NEW YORK - A pair of green mailboxes, a notorious break-in target in Astoria, used to sit on 23rd Avenue.
"I'm crossing the street, and all of a sudden, I see the boxes moved, and I just kind of stopped, and I kind of laughed a little bit," Astoria resident Christina Fraioli said.
Neighbors, realizing the boxes were shuffled roughly 40 feet around the corner, call it baffling after what they've been through.
"It's just kind of a slap in the face," Fraioli said.
The relay boxes, used by letter carriers for mail storage, have been a target of theft caught on camera repeatedly over the course of months. Victims calling for increased mail security say that's not what they got.
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Built to accommodate a second lock, each box still only has one, opened by a master key known as an arrow key.
"They actually moved the boxes much closer to where the people stealing the mail had parked their truck last time," Fraioli said.
USPS told CBS New York the boxes were moved temporarily to accommodate a Department of Transportation construction project.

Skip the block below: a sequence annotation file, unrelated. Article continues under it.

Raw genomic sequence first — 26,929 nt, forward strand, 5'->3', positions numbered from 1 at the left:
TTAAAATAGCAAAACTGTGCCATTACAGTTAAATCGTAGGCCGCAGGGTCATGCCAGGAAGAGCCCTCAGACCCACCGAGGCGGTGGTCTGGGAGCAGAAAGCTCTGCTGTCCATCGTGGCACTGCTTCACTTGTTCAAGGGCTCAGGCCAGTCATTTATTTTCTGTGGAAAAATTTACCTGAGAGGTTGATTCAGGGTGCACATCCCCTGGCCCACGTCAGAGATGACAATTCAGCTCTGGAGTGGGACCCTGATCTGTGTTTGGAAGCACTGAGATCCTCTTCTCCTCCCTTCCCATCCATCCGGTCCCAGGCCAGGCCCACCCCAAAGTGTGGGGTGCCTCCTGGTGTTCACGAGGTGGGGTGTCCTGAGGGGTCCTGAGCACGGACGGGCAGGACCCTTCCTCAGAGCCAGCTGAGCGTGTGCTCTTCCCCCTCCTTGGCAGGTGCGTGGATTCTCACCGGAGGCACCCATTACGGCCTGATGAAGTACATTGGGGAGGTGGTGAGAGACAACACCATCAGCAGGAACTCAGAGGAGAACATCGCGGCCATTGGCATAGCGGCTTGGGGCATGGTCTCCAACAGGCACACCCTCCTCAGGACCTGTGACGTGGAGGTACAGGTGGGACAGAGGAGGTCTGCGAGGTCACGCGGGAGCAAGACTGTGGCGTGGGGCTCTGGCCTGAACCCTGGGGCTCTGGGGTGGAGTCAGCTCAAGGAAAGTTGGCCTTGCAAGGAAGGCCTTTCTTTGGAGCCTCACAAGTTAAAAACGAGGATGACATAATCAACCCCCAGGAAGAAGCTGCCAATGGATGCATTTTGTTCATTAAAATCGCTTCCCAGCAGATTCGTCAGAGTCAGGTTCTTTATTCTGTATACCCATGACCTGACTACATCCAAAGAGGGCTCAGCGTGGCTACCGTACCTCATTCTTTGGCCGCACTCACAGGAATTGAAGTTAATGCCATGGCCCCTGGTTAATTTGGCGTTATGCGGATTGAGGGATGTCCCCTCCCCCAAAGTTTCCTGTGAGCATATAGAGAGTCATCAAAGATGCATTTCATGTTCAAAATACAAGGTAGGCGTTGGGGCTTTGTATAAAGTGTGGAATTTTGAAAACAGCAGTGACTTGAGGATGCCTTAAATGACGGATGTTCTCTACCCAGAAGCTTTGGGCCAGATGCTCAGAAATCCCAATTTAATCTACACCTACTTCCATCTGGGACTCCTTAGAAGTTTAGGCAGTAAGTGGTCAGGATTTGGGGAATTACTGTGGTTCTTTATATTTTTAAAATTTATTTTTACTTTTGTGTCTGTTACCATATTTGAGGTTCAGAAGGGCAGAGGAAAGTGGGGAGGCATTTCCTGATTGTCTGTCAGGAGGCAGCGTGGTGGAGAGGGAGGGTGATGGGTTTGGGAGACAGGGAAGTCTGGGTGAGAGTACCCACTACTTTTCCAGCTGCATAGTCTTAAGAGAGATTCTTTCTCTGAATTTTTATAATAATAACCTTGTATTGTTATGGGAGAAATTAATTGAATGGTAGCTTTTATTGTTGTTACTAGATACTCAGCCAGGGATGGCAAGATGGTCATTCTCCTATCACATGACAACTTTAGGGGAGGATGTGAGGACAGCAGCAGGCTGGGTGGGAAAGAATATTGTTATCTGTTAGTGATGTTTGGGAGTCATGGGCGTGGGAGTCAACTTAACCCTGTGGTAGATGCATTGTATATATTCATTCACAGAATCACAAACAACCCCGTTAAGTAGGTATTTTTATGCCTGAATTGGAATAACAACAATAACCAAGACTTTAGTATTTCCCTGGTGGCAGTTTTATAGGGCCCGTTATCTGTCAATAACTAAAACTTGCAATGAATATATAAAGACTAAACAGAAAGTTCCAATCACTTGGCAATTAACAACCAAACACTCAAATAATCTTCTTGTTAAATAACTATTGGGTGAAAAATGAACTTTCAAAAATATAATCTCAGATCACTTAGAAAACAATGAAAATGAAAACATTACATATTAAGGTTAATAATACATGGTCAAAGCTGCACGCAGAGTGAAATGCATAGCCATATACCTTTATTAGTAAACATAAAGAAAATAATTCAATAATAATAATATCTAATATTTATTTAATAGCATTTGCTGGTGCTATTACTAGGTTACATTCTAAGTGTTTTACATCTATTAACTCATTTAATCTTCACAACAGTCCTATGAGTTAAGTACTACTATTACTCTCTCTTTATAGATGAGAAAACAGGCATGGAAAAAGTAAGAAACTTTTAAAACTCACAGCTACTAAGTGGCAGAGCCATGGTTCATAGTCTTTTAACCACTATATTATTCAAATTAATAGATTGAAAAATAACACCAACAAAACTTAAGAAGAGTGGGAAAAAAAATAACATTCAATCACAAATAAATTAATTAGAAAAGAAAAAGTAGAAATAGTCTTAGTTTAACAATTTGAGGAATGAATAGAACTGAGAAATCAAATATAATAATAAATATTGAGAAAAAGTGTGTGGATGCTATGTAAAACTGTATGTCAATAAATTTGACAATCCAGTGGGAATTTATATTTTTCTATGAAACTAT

Locals question the postal service's priorities.
"We're talking about people's medications," neighbor Milan Kowalewski said. "People are getting credit cards opened in their names, bank accounts opened in their names. Now, everyone's concerned about identity theft.
It's an issue of security and physical safety. Postal workers are not only bribed for their arrow keys but also mugged. One such attack wasin Millburn, New Jersey, in May.
Mail theft victims across the borough say USPS has failed to provide fraud protection, financial support or a way to stay updated.
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USPS told us they notified locals after relay box break-ins.
"We haven't received anything," Fraioli said.
The postal service insists it's committed to securing mail and is already getting rid of arrow keys and upgrading locks in select cities.
Locals here hope theirs gets selected soon.
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